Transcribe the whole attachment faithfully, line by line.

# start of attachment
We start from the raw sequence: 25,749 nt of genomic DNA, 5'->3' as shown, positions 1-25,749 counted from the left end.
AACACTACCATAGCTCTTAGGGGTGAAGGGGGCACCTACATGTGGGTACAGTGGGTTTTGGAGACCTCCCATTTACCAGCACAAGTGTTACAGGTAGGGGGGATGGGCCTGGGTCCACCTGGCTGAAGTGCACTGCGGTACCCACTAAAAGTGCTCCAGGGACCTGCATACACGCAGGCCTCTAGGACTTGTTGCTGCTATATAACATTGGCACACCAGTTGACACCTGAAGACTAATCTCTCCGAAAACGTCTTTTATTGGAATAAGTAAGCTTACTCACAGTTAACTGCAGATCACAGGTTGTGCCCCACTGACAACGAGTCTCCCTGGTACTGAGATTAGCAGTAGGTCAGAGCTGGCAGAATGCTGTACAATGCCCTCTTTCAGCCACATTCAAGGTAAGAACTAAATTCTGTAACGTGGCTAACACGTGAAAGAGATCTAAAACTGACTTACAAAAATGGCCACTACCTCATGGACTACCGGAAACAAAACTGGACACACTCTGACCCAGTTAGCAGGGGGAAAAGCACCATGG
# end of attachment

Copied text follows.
We start from the raw sequence: 25,749 nt of genomic DNA, 5'->3' as shown, positions 1-25,749 counted from the left end.
AACACTACCATAGCTCTTAGGGGTGAAGGGGGCACCTACATGTGGGTACAGTGGGTTTTGGAGACCTCCCATTTACCAGCACAAGTGTTACAGGTAGGGGGGATGGGCCTGGGTCCACCTGGCTGAAGTGCACTGCGGTACCCACTAAAAGTGCTCCAGGGACCTGCATACACGCAGGCCTCTAGGACTTGTTGCTGCTATATAACATTGGCACACCAGTTGACACCTGAAGACTAATCTCTCCGAAAACGTCTTTTATTGGAATAAGTAAGCTTACTCACAGTTAACTGCAGATCACAGGTTGTGCCCCACTGACAACGAGTCTCCCTGGTACTGAGATTAGCAGTAGGTCAGAGCTGGCAGAATGCTGTACAATGCCCTCTTTCAGCCACATTCAAGGTAAGAACTAAATTCTGTAACGTGGCTAACACGTGAAAGAGATCTAAAACTGACTTACAAAAATGGCCACTACCTCATGGACTACCGGAAACAAAACTGGACACACTCTGACCCAGTTAGCAGGGGGAAAAGCACCATGG